A Legacy to Remember

If you asked Jones, prior to his death, how he feels looking back at the time in which he was known as the guy who was the reason for the Freedom Fries and Freedom Toast denominations on the House Cafeteria Menu, he most likely would have reacted by laying his cheek in his left hand. This was a habit he said he would “repeat dozens of times a day when lost in thought or sadness”. He would uncharacteristically say nothing, wishing to erase that point in his political career from his and everybody else’s memory. Sixteen years after his vote to send American troops into Iraq, Jones would still have been furious with himself and shaken that he reacted with the dramatic response to a problem much bigger than that, ashamed and regretful of his past votes and rhetoric. In a 2015 interview, he stated he would “go to his grave regretting that he had helped kill 4,000 American soldiers.”

In his later days, Walter ended up becoming so much more than what I previously described in this article: an unprincipled politician who really doesn’t have a person in Congress other than to be there as a yes-man. Walter ended up becoming something that is such a rare species. Some wonder if principled, honorable politicians are already extinct. The type of morality that Walter Jones displayed earns the amount of respect none of us are capable of giving. For that, he deserves to be recognized, honored, and never forgotten in our memories.

May he rest in peace.


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Wait, Who is Bill Weld?

John Keller | United States

William Floyd Weld was born July 31st, 1945 in Smithtown, New York. Growing up, he pursued education fiercely and graduated with a degree in classics from Harvard and a degree in economics from Oxford. Following a full time “career” in education, he turned his attention to the law. His first experience in law was as a consul to the House Judiciary Committee during Watergate. After the committee was dissolved following the impeachment and resignation of Richard Nixon, Bill Weld ran to be the Massachusetts Attorney General in 1978. Although losing, Ronald Reagan saw his talent and made him the U.S. Attorney for the District of Massachusetts.

A Man of Law

During his five years as a federal attorney, he launched an ongoing investigation into public corruption, most notably in the administration of Boston Mayor Kevin White. His investigation lead to the arrest of over 20 public officials, all of which plead guilty or were proven guilty in a court of law. The Boston Globe wrote, “[Weld] has been by far the most visible figure in the prosecution of financial institutions.” In his 111 cases as a federal attorney, he won 109 of them.

Due to the surprising success of Bill Weld, Ronald Reagan saw to it that he was promoted within the Justice Department. Weld became responsible for overseeing all federal prosecutions, including the cases handled by the Federal Bureau of Investigation (FBI) and Drug Enforcement Agency (DEA). He served until 1988 when he, as well as Deputy Attorney General Arnold Burns and four aides, resigned in protest of the misconduct of Attorney General Edwin Meese. Following his resignation, he testified to Congress. Shortly following his testimony on the corruption of the Attorney General, Edwin Meese resigned.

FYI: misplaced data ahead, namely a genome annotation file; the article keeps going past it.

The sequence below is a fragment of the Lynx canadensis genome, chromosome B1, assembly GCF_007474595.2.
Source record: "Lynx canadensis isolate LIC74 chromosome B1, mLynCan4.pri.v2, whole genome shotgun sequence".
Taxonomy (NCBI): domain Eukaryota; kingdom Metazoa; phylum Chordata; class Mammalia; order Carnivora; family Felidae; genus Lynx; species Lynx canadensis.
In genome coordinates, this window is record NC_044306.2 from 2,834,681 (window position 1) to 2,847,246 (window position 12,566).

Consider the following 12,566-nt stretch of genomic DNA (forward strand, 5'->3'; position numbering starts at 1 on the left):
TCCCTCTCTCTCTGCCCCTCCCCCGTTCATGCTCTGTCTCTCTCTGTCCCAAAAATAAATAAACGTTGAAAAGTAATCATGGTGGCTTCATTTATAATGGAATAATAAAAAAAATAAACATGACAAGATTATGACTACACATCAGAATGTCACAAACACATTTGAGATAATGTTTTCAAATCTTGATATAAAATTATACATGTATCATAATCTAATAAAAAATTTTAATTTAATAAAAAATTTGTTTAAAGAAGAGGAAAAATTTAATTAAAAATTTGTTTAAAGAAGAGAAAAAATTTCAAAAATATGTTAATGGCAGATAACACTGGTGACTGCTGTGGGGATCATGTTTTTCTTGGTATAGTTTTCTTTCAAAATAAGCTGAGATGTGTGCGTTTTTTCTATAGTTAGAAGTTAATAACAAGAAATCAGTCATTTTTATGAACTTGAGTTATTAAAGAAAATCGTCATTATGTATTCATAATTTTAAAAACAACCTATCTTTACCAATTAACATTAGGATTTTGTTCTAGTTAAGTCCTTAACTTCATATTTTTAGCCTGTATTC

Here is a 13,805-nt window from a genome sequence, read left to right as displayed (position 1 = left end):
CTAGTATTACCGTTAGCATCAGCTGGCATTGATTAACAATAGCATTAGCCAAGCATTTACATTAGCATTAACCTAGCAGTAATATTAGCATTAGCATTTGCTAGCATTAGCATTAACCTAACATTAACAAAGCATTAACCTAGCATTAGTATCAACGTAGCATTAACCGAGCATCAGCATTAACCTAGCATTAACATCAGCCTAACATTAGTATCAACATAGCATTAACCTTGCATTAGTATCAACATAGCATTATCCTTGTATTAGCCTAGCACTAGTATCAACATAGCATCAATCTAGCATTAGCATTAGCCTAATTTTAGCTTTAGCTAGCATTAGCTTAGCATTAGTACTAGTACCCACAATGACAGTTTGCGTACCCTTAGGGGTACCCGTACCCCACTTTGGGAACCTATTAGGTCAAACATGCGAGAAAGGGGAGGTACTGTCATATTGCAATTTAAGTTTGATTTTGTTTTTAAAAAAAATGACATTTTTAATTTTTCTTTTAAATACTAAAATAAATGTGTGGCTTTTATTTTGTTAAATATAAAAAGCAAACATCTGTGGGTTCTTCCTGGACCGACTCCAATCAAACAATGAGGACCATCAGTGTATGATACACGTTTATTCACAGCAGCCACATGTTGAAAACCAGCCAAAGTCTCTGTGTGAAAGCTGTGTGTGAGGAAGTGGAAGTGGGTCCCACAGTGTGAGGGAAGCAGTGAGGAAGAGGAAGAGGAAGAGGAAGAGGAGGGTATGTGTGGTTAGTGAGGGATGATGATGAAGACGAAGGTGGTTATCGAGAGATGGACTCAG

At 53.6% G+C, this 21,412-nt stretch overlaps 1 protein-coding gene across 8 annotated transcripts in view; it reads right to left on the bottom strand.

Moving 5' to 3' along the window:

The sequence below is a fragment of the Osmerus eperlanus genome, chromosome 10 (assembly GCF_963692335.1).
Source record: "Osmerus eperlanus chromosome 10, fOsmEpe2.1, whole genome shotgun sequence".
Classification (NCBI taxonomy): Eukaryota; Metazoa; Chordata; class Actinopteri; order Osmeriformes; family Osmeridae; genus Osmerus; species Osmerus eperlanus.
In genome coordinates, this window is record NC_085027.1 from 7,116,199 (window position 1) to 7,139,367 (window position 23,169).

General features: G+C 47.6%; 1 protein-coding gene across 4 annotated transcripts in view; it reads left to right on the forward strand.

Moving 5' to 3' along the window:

A Republican Governor in a Liberal State

After a short hiatus from politics, Bill Weld announced his bid for the governorship of Massachusetts. Massachusetts was an overwhelmingly liberal state, as highlighted in the 1986 gubernatorial election when the Republican candidate received less than 30% of the vote. Bill Weld, however, was not the typical conservative and ran on a platform of social tolerance and fiscal responsibility – winning both the Republican vote and most moderate Democrats. He was able to win the election by a close margin of 3.25% of the vote.

In his first term, Bill Weld went to work trying to lowering taxes and unemployment. He cut taxes 21 times and brought unemployment in Massachusetts from the highest in the 11 most industrial states to the lowest; even balancing the budget. He began battling corruption in the welfare system by a work-for-welfare system – slashing welfare spending.  His reforms and administration was overwhelmingly popular and when re-election time came in 1994, Bill Weld won re-election with 70.85% of the vote; in a state where only 14% of the electorate was part of the Republican Party. Bill Weld kept his reforms going, and seeing that he had served Massachusetts so well he hoped to bring his reforms to the nation and ran for senate in 1996 against incumbent John Kerry (D).

A Libertarian Leader

Bill Weld went on a hiatus from public life and politics following the turn of the century. As the Republican Party began losing its small-government conservative values of the 20th Century, Bill Weld began losing confidence in the Republican Party. After working on the Romney for President campaign in 2012, he left the Grand Old Party (GOP) and became a Libertarian, aligning with his views of small government in the economy, the lives of the people, and in peace, whether domestic or foreign.